The celebrations are directly traceable to the pagan Saturnalia of ancient Rome, which in spite of the conversion of the Empire to Christianity, and of the denunciation of bishops and ecclesiastical councils, continued to be celebrated by the people on the Kalends of January with all their old licence.
Ambrosius Macrobius Theodosius (c. 400) wrote a treatise on Cicero's Somnium Scipionis and seven books of miscellanies (Saturnalia); and Martianus Capella (c. 430), a native of Africa, published a compendium of the seven liberal arts, written in a mixture of prose and verse, with some literary pretensions.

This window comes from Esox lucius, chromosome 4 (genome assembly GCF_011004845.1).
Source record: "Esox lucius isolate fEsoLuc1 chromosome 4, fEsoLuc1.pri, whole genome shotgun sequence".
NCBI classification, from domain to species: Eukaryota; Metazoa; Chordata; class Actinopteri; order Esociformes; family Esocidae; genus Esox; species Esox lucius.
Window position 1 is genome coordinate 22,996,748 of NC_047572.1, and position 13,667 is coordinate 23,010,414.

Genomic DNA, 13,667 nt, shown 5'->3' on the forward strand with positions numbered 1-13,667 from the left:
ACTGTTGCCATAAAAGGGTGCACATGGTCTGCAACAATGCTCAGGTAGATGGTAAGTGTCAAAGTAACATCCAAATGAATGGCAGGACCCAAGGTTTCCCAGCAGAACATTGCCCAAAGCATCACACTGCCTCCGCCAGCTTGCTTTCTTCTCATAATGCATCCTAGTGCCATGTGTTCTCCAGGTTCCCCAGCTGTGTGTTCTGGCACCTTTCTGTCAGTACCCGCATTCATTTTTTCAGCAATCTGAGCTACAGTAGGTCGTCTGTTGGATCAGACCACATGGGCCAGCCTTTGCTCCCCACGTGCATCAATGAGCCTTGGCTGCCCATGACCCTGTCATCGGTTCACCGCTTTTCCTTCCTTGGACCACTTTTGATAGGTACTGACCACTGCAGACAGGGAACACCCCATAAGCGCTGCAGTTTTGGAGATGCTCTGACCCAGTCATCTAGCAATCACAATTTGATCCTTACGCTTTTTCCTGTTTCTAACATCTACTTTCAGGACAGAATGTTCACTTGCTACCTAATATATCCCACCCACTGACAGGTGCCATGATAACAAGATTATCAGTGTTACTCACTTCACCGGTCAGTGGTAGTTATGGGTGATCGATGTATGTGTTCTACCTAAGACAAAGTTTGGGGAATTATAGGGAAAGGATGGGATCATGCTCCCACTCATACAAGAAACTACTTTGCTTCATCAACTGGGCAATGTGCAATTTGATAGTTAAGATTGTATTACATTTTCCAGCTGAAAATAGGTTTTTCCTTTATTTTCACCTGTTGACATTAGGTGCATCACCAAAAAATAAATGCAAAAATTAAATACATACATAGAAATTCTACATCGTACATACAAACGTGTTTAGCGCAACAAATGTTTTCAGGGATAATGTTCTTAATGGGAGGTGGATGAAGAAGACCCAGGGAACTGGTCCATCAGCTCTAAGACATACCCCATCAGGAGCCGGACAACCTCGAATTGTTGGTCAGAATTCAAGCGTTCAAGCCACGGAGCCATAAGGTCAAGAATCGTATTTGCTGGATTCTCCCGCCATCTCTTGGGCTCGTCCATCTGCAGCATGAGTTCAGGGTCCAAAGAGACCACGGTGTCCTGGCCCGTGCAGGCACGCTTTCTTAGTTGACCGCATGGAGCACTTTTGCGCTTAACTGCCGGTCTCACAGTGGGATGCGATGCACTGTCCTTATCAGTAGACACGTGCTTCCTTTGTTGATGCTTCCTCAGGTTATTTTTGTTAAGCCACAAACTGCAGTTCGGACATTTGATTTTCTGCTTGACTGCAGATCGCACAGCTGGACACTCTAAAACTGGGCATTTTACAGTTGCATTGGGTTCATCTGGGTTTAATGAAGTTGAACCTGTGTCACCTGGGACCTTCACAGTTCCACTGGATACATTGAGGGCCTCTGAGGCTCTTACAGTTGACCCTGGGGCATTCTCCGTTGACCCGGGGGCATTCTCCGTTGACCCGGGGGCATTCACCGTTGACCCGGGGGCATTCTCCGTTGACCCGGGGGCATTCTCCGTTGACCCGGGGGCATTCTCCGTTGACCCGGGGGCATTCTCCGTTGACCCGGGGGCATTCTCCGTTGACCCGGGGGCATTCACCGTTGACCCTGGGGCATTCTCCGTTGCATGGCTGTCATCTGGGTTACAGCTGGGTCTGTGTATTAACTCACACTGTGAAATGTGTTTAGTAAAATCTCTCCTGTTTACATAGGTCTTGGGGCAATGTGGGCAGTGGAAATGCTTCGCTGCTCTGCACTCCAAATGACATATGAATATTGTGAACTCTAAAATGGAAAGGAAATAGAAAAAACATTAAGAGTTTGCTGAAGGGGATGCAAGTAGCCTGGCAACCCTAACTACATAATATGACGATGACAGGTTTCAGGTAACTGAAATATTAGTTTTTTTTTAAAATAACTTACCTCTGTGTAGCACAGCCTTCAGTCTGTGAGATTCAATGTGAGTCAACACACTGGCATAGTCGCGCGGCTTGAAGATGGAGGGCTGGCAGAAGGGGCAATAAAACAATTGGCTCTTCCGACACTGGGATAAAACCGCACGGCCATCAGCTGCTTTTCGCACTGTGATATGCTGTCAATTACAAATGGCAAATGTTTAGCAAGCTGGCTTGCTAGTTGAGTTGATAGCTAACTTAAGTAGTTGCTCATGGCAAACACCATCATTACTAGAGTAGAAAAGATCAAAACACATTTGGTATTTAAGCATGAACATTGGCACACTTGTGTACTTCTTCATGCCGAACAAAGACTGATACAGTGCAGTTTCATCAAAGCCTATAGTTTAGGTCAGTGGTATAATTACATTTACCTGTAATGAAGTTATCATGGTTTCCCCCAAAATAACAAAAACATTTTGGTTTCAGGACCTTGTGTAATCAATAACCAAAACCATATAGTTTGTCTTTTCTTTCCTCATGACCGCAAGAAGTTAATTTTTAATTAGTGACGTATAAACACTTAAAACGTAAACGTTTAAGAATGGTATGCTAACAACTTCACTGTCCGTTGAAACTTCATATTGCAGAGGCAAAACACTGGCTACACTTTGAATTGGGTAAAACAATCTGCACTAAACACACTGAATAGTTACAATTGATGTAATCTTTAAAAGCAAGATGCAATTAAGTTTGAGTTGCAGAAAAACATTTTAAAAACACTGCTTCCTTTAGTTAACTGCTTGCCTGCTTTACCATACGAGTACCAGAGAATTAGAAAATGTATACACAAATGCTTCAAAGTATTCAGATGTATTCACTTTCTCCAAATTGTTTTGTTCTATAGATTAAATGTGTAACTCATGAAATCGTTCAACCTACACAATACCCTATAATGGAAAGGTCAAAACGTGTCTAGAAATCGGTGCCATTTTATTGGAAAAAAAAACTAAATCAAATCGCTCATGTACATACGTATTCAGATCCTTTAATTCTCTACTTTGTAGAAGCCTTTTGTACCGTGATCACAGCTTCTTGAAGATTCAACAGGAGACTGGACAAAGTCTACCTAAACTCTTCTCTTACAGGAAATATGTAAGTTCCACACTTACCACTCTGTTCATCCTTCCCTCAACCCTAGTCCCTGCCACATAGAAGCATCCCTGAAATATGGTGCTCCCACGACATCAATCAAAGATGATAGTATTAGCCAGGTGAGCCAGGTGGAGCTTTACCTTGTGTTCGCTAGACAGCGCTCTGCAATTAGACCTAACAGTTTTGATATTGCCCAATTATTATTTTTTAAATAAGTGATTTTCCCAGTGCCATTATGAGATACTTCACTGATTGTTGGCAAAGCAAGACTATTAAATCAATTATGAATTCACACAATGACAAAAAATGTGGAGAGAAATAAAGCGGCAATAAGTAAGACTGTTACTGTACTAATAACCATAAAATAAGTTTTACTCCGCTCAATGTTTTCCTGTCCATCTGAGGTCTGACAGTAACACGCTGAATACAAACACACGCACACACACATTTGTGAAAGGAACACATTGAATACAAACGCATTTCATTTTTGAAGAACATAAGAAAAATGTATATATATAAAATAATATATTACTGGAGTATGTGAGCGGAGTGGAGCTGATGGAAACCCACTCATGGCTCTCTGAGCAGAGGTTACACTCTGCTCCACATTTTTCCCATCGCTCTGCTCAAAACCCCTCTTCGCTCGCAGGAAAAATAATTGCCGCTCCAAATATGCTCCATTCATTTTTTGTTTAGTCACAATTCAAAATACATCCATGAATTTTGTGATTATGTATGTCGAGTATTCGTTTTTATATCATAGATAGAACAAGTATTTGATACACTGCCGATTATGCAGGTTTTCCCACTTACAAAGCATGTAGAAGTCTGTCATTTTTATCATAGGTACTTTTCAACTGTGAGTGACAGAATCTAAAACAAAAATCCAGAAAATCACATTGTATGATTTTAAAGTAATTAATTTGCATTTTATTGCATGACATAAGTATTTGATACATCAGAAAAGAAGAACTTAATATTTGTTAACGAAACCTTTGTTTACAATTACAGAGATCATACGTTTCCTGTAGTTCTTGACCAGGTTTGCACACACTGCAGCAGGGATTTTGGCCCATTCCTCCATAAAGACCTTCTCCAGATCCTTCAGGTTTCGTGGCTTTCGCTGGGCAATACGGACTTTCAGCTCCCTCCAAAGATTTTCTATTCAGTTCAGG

1 7, 45; Bellum africanum, 28; Macrobius, Saturnalia, i.
He is one of the interlocutors in the Saturnalia of Macrobius, and allusions in that work and a letter from Symmachus to Servius show that he was a pagan.
He wrote a play of which the subject was his visit to Lentulus in the camp of Pompey at Dyrrhachium, and, according to Macrobius (Saturnalia, iii.